Distributing the centralized HIM department

nursingBy Seth Johnson

This week, March 26-April 1, 2017, is Health Information Professionals Week in the U.S., brought to you by the American Health Information Management Association (AHIMA). The week is designated to recognize and raise awareness of the Health Information Management (HIM) profession across the country.

Creating “disruptive technology” that transforms business processes is a common goal for both hardware and software developers. Healthcare is in a near-constant state of disruption as new technology is continually introduced into patient care and support practices.

While there are certainly benefits to new healthcare technology, the multitude of systems often leaves the Health Information Management (HIM) department with multiple pieces of information in various forms. This presents a challenge as the department strives to maintain the integrity of each patient’s data.

Prior to the early 2000s, when electronic record management software was introduced, access was the most difficult issue with a paper medical record. To access a patient’s record, clinicians or staff had to go to the file storage area of the facility to find the paper record, and then search the paper record for the needed information.

As individual hospitals grew into health systems, the HIM department of each facility began to struggle under the pressure to provide access to clinicians across multiple hospitals within a system. The centralization of HIM became the new disruption in the healthcare industry.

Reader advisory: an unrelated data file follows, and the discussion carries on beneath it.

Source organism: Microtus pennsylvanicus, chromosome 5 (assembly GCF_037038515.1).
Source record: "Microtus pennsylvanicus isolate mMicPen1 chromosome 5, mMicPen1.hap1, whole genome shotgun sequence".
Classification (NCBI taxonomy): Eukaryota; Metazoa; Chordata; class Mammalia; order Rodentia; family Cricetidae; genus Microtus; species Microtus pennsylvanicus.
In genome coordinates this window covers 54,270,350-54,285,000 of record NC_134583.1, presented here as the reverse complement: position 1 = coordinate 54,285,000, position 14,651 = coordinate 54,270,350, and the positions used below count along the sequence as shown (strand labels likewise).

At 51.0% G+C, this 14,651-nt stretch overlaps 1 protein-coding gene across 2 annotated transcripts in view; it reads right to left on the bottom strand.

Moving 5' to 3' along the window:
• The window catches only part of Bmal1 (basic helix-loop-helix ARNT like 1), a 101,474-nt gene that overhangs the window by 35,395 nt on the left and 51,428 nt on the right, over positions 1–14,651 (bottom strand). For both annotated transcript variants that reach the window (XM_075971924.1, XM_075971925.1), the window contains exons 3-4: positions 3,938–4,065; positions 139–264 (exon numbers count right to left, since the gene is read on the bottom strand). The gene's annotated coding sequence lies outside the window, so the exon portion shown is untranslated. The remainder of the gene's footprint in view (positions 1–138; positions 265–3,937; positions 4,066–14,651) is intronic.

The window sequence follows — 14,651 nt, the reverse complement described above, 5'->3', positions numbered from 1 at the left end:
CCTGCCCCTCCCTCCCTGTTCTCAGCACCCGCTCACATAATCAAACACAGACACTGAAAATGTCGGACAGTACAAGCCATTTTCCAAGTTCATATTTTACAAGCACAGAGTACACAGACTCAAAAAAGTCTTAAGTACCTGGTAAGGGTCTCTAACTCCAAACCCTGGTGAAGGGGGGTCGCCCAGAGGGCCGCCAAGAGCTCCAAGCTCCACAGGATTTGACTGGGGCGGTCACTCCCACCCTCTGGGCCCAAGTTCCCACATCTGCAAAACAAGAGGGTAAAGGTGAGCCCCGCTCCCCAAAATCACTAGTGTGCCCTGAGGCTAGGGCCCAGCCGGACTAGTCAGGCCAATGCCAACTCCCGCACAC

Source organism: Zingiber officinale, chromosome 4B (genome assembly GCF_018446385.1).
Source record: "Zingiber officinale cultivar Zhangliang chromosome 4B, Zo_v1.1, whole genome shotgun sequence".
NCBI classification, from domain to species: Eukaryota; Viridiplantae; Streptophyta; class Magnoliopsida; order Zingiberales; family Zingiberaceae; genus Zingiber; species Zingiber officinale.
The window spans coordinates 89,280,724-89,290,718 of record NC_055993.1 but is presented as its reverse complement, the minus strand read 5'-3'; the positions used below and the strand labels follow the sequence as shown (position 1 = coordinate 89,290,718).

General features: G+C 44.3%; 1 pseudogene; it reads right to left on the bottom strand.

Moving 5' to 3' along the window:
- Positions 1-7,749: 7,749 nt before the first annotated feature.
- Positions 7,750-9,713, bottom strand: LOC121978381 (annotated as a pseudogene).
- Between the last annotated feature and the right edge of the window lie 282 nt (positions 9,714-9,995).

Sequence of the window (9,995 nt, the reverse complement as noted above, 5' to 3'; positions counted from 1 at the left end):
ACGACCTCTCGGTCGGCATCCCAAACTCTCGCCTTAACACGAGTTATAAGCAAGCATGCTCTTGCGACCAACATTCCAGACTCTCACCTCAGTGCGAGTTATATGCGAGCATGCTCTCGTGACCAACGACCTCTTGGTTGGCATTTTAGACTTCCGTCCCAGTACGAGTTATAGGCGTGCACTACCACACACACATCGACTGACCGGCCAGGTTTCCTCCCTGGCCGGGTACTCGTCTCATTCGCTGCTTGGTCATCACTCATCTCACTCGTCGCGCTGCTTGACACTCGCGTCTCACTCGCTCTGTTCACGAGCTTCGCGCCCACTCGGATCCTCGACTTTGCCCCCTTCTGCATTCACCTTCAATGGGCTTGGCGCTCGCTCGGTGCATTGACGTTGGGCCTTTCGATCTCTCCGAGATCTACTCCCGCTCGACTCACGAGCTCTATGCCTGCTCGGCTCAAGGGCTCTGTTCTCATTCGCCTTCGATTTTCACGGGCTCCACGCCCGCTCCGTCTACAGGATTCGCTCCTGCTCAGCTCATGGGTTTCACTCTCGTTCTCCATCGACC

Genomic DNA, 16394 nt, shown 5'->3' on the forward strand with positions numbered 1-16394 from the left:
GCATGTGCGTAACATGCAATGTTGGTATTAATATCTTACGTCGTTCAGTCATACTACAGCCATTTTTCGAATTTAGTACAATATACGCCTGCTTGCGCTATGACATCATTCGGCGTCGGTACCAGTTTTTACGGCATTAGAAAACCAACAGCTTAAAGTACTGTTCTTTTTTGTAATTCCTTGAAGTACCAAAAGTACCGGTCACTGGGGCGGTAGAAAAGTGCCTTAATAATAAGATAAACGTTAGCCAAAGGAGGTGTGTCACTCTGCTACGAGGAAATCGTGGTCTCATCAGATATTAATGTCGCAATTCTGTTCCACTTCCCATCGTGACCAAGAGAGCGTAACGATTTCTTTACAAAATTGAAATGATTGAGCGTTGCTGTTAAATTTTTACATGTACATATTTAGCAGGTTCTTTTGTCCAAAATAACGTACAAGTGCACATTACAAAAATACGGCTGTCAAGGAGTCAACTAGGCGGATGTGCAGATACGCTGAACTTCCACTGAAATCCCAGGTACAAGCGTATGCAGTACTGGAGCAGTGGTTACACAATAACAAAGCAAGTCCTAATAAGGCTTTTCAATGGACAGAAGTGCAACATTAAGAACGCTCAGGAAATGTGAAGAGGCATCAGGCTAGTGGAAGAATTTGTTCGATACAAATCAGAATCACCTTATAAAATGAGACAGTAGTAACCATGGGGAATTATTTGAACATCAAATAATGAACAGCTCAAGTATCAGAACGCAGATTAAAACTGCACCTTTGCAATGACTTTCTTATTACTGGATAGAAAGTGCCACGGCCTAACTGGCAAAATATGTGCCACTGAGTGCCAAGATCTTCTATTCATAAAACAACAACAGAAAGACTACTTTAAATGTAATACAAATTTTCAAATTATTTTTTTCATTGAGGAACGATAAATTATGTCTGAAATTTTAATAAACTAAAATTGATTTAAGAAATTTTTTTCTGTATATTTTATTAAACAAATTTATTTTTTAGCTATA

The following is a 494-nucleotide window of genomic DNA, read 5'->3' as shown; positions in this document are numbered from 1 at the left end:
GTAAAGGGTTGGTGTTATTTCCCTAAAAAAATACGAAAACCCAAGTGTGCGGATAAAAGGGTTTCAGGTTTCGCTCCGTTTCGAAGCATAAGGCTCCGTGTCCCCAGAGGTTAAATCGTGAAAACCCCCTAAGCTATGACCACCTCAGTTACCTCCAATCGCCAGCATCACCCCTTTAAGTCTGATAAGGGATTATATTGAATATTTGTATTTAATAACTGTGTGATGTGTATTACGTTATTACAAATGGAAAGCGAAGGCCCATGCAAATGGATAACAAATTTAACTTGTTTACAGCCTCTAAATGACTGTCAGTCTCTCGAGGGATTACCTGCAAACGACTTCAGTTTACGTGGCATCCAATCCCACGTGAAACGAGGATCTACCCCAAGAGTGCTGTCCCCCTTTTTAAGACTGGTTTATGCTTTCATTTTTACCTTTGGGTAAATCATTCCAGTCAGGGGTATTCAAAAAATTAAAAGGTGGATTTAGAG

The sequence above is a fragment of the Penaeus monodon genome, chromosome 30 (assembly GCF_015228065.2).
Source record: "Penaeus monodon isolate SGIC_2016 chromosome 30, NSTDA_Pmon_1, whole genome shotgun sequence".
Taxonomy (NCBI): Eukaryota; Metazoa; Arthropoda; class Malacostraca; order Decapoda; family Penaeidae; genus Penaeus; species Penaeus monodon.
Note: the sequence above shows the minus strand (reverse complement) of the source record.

As a result of this movement toward a hybrid medical record, the amount of information added to a medical record by clinicians and medical devices has increased, along with patients’ access to their own data.

With the implementation of electronic health records for meaningful use — and the impending convergence of patient-generated health data — the overwhelming amount of information flowing into a medical record is quickly becoming hard to manage.

As a result, the once-centralized HIM department is reaching back into the hospital to capture data from the many input sources in real time. HIM departments distribute staff on patient care floors to capture information during the patient’s episode of care with mobile work stations. Many use smart multifunction devices with built-in dedicated capture functions across acute care, outpatient and ambulatory facilities. Using this technology in clinical areas frees more workspace in the clinical environment, while allowing access to patient information electronically within moments of capture.

The health information professional is challenged to remain up to date in an environment of constant disruption. Maintaining the integrity of data through information governance practices and new data capture technologies requires those in the HIM field to remain vigilant, educated and ahead of an ever-changing curve.

As part of AHIMA’s Health Information Professionals Week, Lexmark Healthcare proudly recognizes those working behind the record for their important, constant and consistent work. Thank you for your service within the healthcare industry and commitment to ensuring the availability, accuracy, integrity and security of all data.

Seth Johnson, RHIA, is an executive consultant in global healthcare for Lexmark and president of the Tennessee Health Information Management Association.